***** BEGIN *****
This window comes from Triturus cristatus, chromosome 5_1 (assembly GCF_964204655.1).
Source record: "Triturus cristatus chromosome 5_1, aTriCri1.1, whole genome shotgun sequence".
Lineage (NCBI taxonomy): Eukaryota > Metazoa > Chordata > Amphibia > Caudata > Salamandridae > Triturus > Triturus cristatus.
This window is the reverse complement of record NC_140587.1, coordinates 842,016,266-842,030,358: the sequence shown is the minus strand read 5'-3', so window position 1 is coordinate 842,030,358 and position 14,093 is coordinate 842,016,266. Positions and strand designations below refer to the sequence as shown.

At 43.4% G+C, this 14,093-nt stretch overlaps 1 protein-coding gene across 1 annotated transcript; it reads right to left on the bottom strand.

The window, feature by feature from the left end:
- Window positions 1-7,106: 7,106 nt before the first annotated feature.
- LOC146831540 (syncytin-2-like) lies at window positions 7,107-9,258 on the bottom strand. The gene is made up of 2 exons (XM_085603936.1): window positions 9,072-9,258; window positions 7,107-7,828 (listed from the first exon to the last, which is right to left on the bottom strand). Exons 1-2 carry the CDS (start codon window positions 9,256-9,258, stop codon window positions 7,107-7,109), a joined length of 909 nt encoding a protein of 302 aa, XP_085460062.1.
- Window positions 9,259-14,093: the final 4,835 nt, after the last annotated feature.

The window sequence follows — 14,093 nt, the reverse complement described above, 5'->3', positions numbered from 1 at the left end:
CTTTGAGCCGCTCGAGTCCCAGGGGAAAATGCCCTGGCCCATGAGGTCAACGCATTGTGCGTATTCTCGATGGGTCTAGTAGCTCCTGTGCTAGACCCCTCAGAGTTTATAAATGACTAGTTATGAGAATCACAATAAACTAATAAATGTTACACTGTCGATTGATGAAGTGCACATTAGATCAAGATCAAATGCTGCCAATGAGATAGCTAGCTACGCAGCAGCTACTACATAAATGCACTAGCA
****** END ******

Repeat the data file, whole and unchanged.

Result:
This window comes from Triturus cristatus, chromosome 5_1 (assembly GCF_964204655.1).
Source record: "Triturus cristatus chromosome 5_1, aTriCri1.1, whole genome shotgun sequence".
Lineage (NCBI taxonomy): Eukaryota > Metazoa > Chordata > Amphibia > Caudata > Salamandridae > Triturus > Triturus cristatus.
This window is the reverse complement of record NC_140587.1, coordinates 842,016,266-842,030,358: the sequence shown is the minus strand read 5'-3', so window position 1 is coordinate 842,030,358 and position 14,093 is coordinate 842,016,266. Positions and strand designations below refer to the sequence as shown.

At 43.4% G+C, this 14,093-nt stretch overlaps 1 protein-coding gene across 1 annotated transcript; it reads right to left on the bottom strand.

The window, feature by feature from the left end:
- Window positions 1-7,106: 7,106 nt before the first annotated feature.
- LOC146831540 (syncytin-2-like) lies at window positions 7,107-9,258 on the bottom strand. The gene is made up of 2 exons (XM_085603936.1): window positions 9,072-9,258; window positions 7,107-7,828 (listed from the first exon to the last, which is right to left on the bottom strand). Exons 1-2 carry the CDS (start codon window positions 9,256-9,258, stop codon window positions 7,107-7,109), a joined length of 909 nt encoding a protein of 302 aa, XP_085460062.1.
- Window positions 9,259-14,093: the final 4,835 nt, after the last annotated feature.

The window sequence follows — 14,093 nt, the reverse complement described above, 5'->3', positions numbered from 1 at the left end:
CTTTGAGCCGCTCGAGTCCCAGGGGAAAATGCCCTGGCCCATGAGGTCAACGCATTGTGCGTATTCTCGATGGGTCTAGTAGCTCCTGTGCTAGACCCCTCAGAGTTTATAAATGACTAGTTATGAGAATCACAATAAACTAATAAATGTTACACTGTCGATTGATGAAGTGCACATTAGATCAAGATCAAATGCTGCCAATGAGATAGCTAGCTACGCAGCAGCTACTACATAAATGCACTAGCA